The assessment of the CE902 essay includes specific allocation of marks for the breadth and depth of the knowledge gained during the study of the chosen topic.

An assessment of the understanding of principles and implementation techniques forms part of the overall assessment of the summer project and dissertation.

B: Intellectual and cognitive skills

B1 Evaluate and apply critical judgement to the theories and techniques that relate to cloud computing and the supporting areas of computer science
B2 Analyse problems and recognise opportunities to apply advanced specialised techniques to their solution
B3 Construct informed and reasoned arguments, descriptions and proposals that incorporate advanced specialised knowledge.
B4 Interpret the contents of articles and other sources, and form a critical judgement of their relative importance and relevance to an area of study
Learning Methods: The basis for intellectual skills is provided in lectures, and they are developed by means of recommended reading, guided and self directed study, assignments and project work.

B1 is developed through exercises and exposure to a range of systems software.

B2 is a key element of most assignments and central to the group project.

In CE902, the acquisition of B3 and B4 is supported by lectures about research methodology and report writing, and further developed during tutor led group discussions.

Skills B1 - B4 are all required for the successful completion of the summer project, and are developed in the course of individual supervision.
Assessment Methods: Achievement of intellectual skills B1 and B2 is assessed primarily through unseen closed-book examinations, marked assignments and project work.

The assessment of the CE902 essay includes specific allocation of marks for use of original sources (B4), clarity of description and originality (B3).

An assessment of the extent to which students have developed skills B1 - B4 forms part of the overall assessment of the summer project and dissertation.

C: Practical skills

C1 Make effective use of a range of theories, techniques, programming languages, operating systems, design support tools and development environments.
C2 Specify, design, implement, test and document a cloud-based system
C3 Work as a member of a development team, contributing to the planning and execution of a shared design and implementation task of a cloud-based system
C4 Propose, plan, undertake and report a self-directed individual programme of investigation, design and implementation in the area of cloud computing
Learning Methods: Practical skills are developed in exercise classes, laboratory classes, assignments and project work.

C1 is developed through exercises and exposure to a range of systems.

Various aspects of C2 are acquired in design, programming and other assignments, and further developed in group and individual project work.

C3 is developed in the group project, CE903.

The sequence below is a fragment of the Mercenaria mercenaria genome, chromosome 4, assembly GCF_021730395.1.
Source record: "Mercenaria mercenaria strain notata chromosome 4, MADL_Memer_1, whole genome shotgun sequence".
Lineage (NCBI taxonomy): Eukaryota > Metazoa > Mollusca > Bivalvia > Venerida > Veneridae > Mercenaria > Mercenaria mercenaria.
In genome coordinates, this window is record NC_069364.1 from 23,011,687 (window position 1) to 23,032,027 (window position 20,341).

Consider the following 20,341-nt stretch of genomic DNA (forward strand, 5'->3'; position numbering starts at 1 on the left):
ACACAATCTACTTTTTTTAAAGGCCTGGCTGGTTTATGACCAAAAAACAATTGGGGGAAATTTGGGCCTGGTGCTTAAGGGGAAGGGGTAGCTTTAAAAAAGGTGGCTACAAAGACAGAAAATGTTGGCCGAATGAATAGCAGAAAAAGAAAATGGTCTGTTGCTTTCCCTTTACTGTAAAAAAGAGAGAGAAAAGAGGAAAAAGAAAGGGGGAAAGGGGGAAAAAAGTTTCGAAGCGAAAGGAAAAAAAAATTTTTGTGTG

C4 is developed during the supervision of the summer project and dissertation.
Assessment Methods: Achievement of practical skills is assessed through marked coursework, project reports, oral presentations and demonstrations of completed systems.

An assessment of the extent to which students have demonstrated practical research skills (C4) forms part of the overall assessment of the summer project and dissertation.

D: Key skills

D1 Communicate effectively in written reports and oral presentations using appropriate terminology and technical language
D2 Retrieve information using search engines, browsers and catalogues; use appropriate IT facilities to prepare and present technical reports in various formats (documents, oral presentations)
D3 Use mathematical techniques in the processes of analysis and desig
D4 Analyse complex problems and design effective solution
D5 Organise activity and manage time in a programme of self-directed study
Learning Methods: D1 is developed through a range of reports, including the dissertation which uses D2 to support this outcome.

D3 and D4 are developed through assignments and problems set within modules.

D5 is acquired through a group project (CE903).

D6 is developed in CE902 that encourages reflective learning and is put into practice in the group project (CE903) and dissertation work.
Assessment Methods: Assessment is through a range of assignments, written reports and oral presentation within the teaching modules and dissertation.

In particular D5 is assessed within the group project (CE903), D6 is assessed within the dissertation and CE902


The University makes every effort to ensure that this information on its programme specification is accurate and up-to-date. Exceptionally it can be necessary to make changes, for example to courses, facilities or fees. Examples of such reasons might include a change of law or regulatory requirements, industrial action, lack of demand, departure of key personnel, change in government policy, or withdrawal/reduction of funding. Changes to courses may for example consist of variations to the content and method of delivery of programmes, courses and other services, to discontinue programmes, courses and other services and to merge or combine programmes or courses. The University will endeavour to keep such changes to a minimum, and will also keep students informed appropriately by updating our programme specifications.

The full Procedures, Rules and Regulations of the University governing how it operates are set out in the Charter, Statutes and Ordinances and in the University Regulations, Policy and Procedures.

Should you have any questions about programme specifications, please contact Course Records, Quality and Academic Development; email: